In a reflection on my own experience as a product designer, the initial step was always to examine past and current designs and then to improve upon them. One could come up with an original design. Japan, Taiwan, and China have been quite successful in adopting this approach. “Building upon existing designs.”

    • Just taking baby steps. Easy enough to have a drone fly a GPS, but don’t know how often it’s been done with drones without propulsion. If it’s doing the energy management for a no-power approach from any distance, that’s a pretty good bit of functionality.

      • In my reply above I did not mention the powerless approach is insignificant — this is a programming requirement on an autopilot.
        They dropped an aircraft from a helicopter. 200 knots is easy to achieve, and the autopilot is programmed to maintain 200 knots (if that is the requirement) and meet stepdowns. Commercial aircraft fly approaches at 200 knots every day. In order to maintain the required airspeed all it takes is sufficient altitude to start and the rest is straightforward.

    • When NASA conducts drop tests of reentry capsules from a crane, do you say “Well I could do that!”? This sort of testing, while primitive, is an example of the many necessary incremental steps needed to achieve such a complex goal.

  3. Just wondering why it took them nearly an entire year to prepare for this second free fall/landing test? The first test (on April 2nd, 2023) was pretty much identical to this one. It seems like there was virtually zero progress during that year.

    • John, I fly jets. A Honeywell system uses a speed preselect feature that maintains airspeed on approach with powered aircraft. Maintaining adequate airspeed is a function of altitude and glide and is straightforward to calculate. My Garmin mention is that an aircraft owner can buy a system from Garmin for data and autopilot for $16,000 plus installation that will fly a GPS approach. The technology for India is already out there so why are they doing this?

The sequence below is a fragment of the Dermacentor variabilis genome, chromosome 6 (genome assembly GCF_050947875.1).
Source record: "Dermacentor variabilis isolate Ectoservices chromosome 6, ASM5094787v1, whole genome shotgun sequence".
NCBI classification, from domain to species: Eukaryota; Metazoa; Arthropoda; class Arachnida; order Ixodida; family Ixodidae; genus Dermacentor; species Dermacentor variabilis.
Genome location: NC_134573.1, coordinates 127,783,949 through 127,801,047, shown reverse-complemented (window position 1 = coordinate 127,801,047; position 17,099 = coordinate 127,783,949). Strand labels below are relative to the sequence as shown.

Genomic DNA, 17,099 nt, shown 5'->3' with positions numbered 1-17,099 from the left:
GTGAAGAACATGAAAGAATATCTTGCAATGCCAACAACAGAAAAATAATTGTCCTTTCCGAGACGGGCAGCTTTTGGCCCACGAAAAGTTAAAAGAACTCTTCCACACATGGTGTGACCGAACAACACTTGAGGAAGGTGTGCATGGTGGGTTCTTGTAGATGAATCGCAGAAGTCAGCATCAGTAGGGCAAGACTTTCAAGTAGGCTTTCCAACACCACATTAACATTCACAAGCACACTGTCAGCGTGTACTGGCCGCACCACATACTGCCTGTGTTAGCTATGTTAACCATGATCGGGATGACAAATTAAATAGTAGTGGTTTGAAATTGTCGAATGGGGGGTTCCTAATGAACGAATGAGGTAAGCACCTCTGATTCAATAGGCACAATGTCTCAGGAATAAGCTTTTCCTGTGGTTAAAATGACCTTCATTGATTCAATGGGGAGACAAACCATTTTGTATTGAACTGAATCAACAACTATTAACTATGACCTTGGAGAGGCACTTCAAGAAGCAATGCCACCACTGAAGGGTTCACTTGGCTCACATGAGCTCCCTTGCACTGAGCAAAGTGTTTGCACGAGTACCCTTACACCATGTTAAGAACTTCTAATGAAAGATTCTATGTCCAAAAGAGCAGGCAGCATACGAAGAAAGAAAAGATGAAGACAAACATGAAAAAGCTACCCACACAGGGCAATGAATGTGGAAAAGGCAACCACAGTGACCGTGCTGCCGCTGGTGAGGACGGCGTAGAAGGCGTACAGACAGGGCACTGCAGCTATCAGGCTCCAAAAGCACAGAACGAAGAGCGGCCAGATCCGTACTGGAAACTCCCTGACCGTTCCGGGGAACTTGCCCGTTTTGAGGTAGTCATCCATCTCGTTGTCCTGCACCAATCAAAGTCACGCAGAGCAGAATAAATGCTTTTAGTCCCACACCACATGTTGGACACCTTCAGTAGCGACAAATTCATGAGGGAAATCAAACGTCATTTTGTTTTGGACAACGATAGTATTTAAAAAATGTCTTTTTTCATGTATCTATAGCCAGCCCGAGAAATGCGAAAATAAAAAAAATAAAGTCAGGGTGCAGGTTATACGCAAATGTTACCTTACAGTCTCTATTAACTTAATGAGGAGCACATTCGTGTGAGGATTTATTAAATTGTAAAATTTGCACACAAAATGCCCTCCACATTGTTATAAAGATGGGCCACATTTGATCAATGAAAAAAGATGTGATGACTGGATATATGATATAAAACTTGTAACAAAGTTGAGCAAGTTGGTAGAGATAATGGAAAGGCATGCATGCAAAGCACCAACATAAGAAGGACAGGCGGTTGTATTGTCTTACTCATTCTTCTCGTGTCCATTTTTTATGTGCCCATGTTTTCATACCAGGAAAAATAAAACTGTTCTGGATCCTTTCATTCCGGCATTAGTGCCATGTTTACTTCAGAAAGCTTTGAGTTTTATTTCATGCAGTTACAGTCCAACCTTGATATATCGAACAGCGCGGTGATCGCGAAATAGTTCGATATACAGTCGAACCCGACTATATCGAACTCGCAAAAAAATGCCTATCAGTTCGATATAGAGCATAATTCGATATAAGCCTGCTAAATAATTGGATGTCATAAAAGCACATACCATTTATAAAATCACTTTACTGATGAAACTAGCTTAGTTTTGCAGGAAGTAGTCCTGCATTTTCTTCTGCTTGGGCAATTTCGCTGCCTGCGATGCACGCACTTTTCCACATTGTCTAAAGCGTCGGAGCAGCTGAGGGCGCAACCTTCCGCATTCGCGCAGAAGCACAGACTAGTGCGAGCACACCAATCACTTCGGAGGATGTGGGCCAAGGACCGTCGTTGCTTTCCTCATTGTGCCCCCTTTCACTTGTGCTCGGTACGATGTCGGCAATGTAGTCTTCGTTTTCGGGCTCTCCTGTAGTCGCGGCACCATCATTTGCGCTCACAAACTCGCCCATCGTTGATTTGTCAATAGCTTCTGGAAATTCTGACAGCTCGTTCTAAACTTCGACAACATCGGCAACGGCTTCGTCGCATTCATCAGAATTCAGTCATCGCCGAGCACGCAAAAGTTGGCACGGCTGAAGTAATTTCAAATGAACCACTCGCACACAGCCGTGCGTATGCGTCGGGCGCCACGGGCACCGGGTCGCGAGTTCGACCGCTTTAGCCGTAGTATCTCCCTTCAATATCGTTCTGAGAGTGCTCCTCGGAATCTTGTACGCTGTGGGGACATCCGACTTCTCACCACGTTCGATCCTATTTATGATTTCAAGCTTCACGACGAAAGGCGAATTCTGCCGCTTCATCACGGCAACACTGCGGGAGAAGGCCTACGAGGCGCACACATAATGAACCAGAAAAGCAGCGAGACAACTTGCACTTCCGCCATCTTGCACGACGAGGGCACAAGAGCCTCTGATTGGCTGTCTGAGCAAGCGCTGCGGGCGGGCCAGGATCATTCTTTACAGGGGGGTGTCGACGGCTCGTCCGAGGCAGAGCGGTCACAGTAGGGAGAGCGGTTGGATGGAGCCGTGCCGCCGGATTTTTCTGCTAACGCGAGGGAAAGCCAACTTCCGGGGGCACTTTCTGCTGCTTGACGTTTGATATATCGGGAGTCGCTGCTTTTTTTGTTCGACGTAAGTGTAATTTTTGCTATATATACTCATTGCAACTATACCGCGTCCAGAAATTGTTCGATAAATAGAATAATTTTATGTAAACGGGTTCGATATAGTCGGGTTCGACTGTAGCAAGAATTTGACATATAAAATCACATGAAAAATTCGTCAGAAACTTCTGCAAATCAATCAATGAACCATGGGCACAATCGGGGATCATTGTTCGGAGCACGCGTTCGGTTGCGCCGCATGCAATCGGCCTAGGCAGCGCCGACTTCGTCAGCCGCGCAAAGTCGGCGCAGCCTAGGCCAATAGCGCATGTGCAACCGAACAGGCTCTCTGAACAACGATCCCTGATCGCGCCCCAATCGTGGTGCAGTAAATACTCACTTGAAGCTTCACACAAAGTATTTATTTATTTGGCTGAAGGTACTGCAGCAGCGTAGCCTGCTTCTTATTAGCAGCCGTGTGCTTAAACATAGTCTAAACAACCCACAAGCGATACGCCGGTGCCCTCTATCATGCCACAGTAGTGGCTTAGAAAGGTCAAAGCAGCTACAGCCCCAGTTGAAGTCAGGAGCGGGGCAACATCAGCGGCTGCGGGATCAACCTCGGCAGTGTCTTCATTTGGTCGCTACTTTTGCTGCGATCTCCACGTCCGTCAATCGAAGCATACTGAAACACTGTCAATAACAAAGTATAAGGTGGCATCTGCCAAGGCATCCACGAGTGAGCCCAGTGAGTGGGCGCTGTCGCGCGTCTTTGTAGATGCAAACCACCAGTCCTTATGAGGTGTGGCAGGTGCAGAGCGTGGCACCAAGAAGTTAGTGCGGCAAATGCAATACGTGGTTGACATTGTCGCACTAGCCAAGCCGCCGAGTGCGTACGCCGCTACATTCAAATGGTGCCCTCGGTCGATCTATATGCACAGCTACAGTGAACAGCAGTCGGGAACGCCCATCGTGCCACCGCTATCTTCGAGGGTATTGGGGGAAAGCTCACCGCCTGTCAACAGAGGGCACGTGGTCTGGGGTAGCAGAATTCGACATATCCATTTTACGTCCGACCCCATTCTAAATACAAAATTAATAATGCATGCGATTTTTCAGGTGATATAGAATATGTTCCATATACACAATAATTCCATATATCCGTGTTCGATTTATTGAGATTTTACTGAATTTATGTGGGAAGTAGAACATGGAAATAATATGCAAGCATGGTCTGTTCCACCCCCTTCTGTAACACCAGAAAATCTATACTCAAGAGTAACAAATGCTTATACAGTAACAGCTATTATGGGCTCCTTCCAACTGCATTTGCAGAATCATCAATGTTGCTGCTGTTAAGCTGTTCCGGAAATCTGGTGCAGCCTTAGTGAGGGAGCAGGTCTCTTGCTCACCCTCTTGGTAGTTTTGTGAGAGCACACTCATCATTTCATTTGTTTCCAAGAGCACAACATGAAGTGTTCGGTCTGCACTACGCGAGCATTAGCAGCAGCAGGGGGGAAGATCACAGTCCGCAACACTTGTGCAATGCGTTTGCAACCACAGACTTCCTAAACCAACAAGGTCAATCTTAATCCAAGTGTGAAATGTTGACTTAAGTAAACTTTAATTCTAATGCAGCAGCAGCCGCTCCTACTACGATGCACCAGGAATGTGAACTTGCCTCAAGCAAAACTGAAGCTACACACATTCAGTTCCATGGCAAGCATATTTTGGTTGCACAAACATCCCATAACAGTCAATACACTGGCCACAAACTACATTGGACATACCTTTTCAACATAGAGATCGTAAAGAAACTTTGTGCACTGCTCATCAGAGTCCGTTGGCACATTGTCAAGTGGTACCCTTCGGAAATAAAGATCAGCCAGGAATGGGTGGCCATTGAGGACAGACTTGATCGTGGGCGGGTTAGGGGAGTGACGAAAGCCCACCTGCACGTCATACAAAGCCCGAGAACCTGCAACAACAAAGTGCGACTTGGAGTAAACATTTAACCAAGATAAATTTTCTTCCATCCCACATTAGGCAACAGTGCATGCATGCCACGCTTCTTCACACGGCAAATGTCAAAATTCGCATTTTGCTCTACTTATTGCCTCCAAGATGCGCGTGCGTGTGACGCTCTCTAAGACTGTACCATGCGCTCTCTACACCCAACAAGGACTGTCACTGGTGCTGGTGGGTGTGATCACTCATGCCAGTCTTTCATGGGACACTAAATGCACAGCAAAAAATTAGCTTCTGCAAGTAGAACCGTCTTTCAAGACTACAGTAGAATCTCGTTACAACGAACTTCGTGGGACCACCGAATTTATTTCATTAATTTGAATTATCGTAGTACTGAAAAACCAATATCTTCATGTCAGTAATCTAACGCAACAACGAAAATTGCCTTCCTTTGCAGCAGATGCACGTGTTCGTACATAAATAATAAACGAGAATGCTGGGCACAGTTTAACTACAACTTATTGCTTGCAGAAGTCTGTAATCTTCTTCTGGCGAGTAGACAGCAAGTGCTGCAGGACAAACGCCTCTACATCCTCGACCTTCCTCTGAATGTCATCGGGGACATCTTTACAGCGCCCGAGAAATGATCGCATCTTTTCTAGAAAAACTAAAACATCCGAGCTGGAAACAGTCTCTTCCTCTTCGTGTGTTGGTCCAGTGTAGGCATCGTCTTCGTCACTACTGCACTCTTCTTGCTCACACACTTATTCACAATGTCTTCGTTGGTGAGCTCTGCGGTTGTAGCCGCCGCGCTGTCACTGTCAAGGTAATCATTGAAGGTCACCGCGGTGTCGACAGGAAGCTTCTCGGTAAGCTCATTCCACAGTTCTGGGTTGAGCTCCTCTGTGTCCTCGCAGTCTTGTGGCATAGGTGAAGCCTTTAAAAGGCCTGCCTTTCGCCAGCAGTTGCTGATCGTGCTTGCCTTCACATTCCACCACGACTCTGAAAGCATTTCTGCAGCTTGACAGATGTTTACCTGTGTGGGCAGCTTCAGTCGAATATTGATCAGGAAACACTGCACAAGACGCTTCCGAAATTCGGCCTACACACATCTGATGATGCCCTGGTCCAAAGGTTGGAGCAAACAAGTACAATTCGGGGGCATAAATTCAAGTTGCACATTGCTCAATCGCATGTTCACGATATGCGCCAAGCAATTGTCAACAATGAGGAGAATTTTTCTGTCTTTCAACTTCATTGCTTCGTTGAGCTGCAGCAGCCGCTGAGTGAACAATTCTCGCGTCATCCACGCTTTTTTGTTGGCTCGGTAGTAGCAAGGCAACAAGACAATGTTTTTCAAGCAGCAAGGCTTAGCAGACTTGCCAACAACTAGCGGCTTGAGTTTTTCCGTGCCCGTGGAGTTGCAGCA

• Pride in country.

        The same reason that the US does not want to depend on other countries for their technology.

  4. It seems to chap the US’ buttocks when other countries develop their own technology that can equate to, if not exceed, US technology.

  5. It’s part of a learning curve as has been previously mentioned and will be interesting to watch when the selection of heat dissipation technology is introduced if it truly is to be a “space plane”.

  6. Good achievement for a projectile (not enough wing for me to call it an aircraft).
    Re India, societal issues are so deep that I doubt their abilities to progress.

    • “(not enough wing for me to call it an aircraft).”

      That would make it a better orbital vehicle.

      One of the biggest faults of the U.S. space shuttle was the 1000-mile cross range requirement. This necessitated huge wings that had a knock-on effect of bigger structure, greater weight, higher thermal loads, much more complex heat-shielding, etc.

      The U.S. shuttle was a technological tour-de-force, but the cross-range requirement resulted in a vehicle far heavier and far more expensive (and ultimately dangerous) than needed.

      Small wings and/or lifting bodies (the original NASA designs for the shuttle) would’ve been much better.